in reply to Fetchrow question

I see others have answered your question but I'm not sure I agree with them all. When you say "Do the $Sth->execute() read the entire table and put it into an array in memory?" if you are talking about what happens in Perl or the XS code DBD::ODBC uses the answer is no. In ODBC terms what happens (in this simplified pseudo code is like this):

you call $dbh->prepare: SQLPrepare(select whatever from whatever); you call $sth->execute SQLDescribeParam(called per parameter and parameters bound with SQLB +indParameter) - does not happen in your case as you haven't got any SQLExecute SQLNumResultCols(to find if there is a result-set and how many colum +ns) various calls to SQLDescribeCol and SQLColAttributes to find out abo +ut the columns you call $sth->fetchrow; If the columns are not already bound: SQLBindCol for each column SQLFetch (one row requested from ODBC driver) you call $sth->fetchrow; SQLFetch (one row requested from ODBC driver)

What happens in the database and between the database and the ODBC driver is difficult to answer as it depends on the driver and database. For instance, with MS SQL Server using the TDS protocol then unless you've changed the default cursor, the database gathers all the rows and sends them down the socket and the driver reads whatever it decides (could be 1 row, could be multiple rows).

When you use fetchall_* DBI calls fetch repeatedly in the DBD and stores the rows.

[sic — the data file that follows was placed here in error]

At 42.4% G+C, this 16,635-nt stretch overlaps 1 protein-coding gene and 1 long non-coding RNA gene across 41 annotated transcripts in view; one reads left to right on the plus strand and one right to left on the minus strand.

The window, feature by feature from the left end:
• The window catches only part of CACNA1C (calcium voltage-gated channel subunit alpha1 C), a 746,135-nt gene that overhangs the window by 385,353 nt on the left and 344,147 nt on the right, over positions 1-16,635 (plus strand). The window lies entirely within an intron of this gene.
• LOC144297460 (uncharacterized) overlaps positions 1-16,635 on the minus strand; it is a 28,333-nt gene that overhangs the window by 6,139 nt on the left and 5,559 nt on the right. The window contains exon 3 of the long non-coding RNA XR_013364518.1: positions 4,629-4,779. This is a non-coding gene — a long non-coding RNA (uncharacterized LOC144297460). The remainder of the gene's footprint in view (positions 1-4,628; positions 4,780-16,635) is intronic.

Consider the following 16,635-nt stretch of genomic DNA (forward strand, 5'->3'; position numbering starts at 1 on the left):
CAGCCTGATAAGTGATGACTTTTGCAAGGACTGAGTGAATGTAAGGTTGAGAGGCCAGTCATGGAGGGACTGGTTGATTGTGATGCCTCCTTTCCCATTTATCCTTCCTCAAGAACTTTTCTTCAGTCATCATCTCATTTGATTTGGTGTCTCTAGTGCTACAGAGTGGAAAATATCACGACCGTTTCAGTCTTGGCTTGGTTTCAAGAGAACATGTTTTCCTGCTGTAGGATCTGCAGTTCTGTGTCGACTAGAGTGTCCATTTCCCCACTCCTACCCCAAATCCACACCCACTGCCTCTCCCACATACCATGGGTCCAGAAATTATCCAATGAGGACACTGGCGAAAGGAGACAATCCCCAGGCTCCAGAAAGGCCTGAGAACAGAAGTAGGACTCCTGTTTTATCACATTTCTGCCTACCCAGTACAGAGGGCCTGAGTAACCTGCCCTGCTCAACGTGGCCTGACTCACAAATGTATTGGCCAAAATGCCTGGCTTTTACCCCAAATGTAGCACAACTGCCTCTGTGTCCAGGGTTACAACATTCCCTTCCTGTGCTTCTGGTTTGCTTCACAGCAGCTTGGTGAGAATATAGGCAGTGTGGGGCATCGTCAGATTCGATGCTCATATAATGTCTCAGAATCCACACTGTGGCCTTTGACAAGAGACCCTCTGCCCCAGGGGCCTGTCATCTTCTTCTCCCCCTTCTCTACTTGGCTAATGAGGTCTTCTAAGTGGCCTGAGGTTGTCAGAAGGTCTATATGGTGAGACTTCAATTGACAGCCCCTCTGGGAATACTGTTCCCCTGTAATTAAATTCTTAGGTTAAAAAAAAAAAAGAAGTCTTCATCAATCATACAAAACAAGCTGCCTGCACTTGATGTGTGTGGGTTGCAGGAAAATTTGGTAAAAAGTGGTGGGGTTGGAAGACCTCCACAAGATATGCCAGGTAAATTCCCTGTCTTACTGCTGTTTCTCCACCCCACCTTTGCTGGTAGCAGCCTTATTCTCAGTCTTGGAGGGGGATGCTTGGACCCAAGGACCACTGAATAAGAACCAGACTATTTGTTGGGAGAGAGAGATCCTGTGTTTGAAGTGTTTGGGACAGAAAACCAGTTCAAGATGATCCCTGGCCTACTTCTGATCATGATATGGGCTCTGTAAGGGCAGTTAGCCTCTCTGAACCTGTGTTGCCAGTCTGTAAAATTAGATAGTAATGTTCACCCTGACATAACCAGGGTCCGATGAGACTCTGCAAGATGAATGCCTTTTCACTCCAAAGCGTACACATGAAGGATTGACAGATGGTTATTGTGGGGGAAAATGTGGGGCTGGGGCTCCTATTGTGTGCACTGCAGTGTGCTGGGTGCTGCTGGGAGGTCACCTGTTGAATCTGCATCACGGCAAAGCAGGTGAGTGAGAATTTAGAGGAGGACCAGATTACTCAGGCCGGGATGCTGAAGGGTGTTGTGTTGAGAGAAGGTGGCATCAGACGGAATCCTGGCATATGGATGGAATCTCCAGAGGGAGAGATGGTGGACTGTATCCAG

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Re^2: Fetchrow question
by alainb (Initiate) on Mar 21, 2012 at 12:17 UTC
    Hi in fact the mais reason for this question is because we are experiencing performance issue, not only in speed but also the sql database who goes at 90-100% frequently and for a long time.

    We searched on the web and there where people saying using Win32::ole will improve performance.

    So I did a test on a test database on another server

    The database is Microsoft SQL

    The scripts start by using dbi:ODBC
    here what it does

    select var1,var2,var3 from table
    loop until var1 is empty
    ($var1,$var2,$var3) = $Sth1->fetchrow();

    For 100000 records it took less than 2 seconds

    I did the same test but using Win32::OLE->new('ADODB.Connection');

    I used the same select
    select var1,var2,var3 from table
    then i did the same loop and used
    $var1 = $RS->Fields(0)->value;
    $var2 = $RS->Fields(1)->value;
    $var3 = $RS->Fields(2)->value;

    for the same 100000 records it took 16 seconds this time

    So I suspected that something was related to having too much memory usage so I did in the same script

    test1 using dbi:ODBC:test
    test2 using Win32::OLE->new('ADODB.Connection');
    test3 using dbi:ODBC:test

    and the result was identical both test1 and test3 took
    less than 2 sec and test2 still took 16 secs

    So I wondered if everything is in memory why so many difference.


      I generally don't find much difference in speed between using the ODBC drivers and the native Oracle and MS SQL drivers, so I generally use DBD::ODBC.